ENCINITAS — A group of residents is urging the city to reconsider plans for a large, concrete staircase at Beacon’s Beach to supplement, and ultimately replace, the iconic switchback staircase beachgoers currently use.
The group, called “Preserve Beacon’s,” has mounted a petition drive and campaign in advance of the July 19 Planning Commission consideration of a coastal development permit for the proposed staircase.
Encinitas has been grappling with how to fix the unstable coastal bluff that threatens the switchback staircase and the parking lot atop the coastal bluff at the beach.
After its initial attempts failed to pass muster with the California Coastal Commission and Department of State Parks, city staff in 2017 emerged with a plan to relocate the parking lot further landward and build a new staircase to replace the iconic switchback staircase with one similar to those at Grandview and Swami’s beaches.
The City Council approved as part of its 2018-19 budget $4.15 million for the project — $750,000 for engineering and the balance for construction. City officials hope to break ground on the project by October.
But the group of residents said the proposed concrete staircase would irreparably alter the beach’s character by compromising beach availability, block lifeguard tower views, obstruct scenic views and make the beach less safe for families.
The group argues that there are less intrusive alternatives to the concrete staircase, and is urging the city to go back to the drawing board.
Pete Brately, who is spearheading the opposition, said that he believes the city hasn’t been transparent with the project, and that public input on the project to date has been minimal.
“We feel like the project has been rushed and community involvement has been an afterthought,” Brately wrote to The Coast News. “Communication about the project has been minimal until it reached the final approval stages.”
The group also claims that the city has falsely claimed that the project has the blessing of the Surfrider Foundation. It cites an email exchange with Rick Wilson, a retired Surfrider staff scientist who served as interim policy manager while Julia Chunn-Heer was on maternity leave. Wilson said that the agency advocated for a staircase that would blend with the topography and would have wooden stairs.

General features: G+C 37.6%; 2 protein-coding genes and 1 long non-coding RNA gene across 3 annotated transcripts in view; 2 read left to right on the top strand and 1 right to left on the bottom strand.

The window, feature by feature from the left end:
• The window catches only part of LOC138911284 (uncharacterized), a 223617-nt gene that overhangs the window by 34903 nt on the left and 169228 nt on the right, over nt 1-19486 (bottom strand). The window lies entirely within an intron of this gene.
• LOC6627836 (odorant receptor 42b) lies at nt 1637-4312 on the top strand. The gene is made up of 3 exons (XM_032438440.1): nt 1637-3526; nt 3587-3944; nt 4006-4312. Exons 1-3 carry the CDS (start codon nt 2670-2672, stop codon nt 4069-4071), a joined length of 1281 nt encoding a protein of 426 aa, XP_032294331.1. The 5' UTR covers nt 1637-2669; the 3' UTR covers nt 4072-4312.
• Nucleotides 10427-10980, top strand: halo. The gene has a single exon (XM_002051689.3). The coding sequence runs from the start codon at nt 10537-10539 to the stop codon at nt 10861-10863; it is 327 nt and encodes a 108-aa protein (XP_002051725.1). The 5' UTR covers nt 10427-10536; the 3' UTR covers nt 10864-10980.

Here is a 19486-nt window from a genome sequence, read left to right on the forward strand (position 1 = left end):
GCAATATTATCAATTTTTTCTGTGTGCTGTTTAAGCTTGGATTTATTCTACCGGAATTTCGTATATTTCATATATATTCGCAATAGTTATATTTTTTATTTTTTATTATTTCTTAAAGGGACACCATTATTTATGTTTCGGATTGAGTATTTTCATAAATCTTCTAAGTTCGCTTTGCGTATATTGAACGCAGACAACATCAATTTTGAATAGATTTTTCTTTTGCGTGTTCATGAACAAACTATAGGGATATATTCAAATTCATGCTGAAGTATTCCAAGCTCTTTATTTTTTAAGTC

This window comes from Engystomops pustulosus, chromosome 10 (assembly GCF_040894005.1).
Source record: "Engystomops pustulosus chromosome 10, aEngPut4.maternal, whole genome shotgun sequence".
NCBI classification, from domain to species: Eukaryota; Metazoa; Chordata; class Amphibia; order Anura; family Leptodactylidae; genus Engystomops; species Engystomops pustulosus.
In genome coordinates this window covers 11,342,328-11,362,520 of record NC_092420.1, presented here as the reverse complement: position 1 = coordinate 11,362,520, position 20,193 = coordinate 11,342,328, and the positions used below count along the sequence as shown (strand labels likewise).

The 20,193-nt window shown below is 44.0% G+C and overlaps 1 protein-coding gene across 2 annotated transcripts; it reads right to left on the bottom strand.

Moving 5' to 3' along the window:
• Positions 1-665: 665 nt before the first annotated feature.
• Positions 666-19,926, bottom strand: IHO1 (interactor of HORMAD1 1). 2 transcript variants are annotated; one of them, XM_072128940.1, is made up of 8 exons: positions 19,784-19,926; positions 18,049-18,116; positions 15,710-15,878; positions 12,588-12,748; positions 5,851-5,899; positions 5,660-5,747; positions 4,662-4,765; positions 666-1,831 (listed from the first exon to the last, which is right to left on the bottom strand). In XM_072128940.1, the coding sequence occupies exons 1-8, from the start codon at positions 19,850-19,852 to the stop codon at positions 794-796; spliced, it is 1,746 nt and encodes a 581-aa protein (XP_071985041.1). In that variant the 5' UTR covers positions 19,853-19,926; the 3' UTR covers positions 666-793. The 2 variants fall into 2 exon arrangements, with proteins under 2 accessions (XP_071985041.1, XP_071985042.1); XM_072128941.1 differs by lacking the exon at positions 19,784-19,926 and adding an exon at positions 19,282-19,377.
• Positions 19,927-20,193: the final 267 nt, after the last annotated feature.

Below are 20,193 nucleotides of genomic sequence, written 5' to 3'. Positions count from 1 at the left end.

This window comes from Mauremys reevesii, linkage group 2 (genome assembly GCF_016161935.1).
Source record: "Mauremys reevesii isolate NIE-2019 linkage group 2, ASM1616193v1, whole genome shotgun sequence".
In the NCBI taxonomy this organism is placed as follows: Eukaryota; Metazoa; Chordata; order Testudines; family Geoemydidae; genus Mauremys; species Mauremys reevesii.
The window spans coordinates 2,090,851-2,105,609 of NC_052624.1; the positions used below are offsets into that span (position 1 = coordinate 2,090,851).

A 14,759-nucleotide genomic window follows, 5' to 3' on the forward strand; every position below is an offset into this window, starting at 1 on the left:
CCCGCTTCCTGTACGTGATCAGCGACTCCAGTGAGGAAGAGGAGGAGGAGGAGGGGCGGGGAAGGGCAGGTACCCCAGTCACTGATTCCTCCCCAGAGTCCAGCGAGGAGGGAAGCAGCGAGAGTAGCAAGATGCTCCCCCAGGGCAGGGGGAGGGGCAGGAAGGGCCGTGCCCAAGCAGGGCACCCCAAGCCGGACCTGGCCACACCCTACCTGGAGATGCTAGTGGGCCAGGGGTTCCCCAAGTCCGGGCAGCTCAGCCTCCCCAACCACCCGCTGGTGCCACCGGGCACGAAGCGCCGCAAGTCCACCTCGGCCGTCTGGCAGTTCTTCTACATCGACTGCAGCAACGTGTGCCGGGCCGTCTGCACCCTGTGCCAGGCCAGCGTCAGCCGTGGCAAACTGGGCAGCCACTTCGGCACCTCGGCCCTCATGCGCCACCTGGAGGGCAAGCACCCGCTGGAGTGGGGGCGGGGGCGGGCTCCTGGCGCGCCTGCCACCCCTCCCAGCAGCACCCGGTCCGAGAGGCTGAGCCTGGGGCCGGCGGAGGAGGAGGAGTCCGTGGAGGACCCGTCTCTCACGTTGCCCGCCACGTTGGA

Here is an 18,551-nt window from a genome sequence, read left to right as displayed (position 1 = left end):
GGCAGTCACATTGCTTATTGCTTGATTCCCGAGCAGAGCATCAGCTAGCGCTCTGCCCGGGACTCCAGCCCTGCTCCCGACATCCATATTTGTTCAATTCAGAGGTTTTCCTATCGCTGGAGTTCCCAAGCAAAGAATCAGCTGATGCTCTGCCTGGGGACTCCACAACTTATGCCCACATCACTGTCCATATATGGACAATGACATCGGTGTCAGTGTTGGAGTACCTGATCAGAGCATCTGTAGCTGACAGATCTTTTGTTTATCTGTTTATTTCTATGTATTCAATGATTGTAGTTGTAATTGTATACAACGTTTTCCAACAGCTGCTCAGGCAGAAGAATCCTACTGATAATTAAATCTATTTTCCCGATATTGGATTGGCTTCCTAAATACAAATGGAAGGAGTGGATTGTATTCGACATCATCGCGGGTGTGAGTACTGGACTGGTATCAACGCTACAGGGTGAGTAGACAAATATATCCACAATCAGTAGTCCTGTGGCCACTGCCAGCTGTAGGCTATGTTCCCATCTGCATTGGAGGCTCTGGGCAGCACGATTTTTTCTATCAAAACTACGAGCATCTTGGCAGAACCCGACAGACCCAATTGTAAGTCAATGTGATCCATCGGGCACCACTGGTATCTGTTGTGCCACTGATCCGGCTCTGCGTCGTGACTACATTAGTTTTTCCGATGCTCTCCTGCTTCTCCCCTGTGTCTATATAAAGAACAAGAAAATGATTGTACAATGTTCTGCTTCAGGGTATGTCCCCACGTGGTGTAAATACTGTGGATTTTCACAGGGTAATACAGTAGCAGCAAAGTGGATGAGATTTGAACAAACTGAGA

Chunn-Heer, reached July 11, said that the foundation in 2014 took a position supporting a staircase as opposed to the city’s then preferred alternative, an erodible soil buttress.
“At the time, we hadn’t seen the city’s plans or the materials they planned to use,” said Chunn-Heer, who met with the concerned residents July 11 and was scheduled to meet with the city on July 12 to hear more about its plan. “Recently was the first I had heard about the city’s concrete staircase, so I want to hear the information from the city, because they might have a rationale for their plans, and then we will make our position based on those facts.”
The stability of the bluffs atop Beacon’s Beach, which is operated by the city under a 20-year agreement with state parks, drew attention in town after the 2001 collapse. City officials have long listed the stabilization project as a priority, and shortly after the 2001 incident state parks awarded the city a $2.75 million grant to stabilize the area.
City officials in 2009 honed in on a seawall as the preferred method to shore up the bluff, but the state withdrew the grant, citing its policy against sea walls.
The Coast News will be following up the story next week with more details on the opposition group’s alternative suggestions.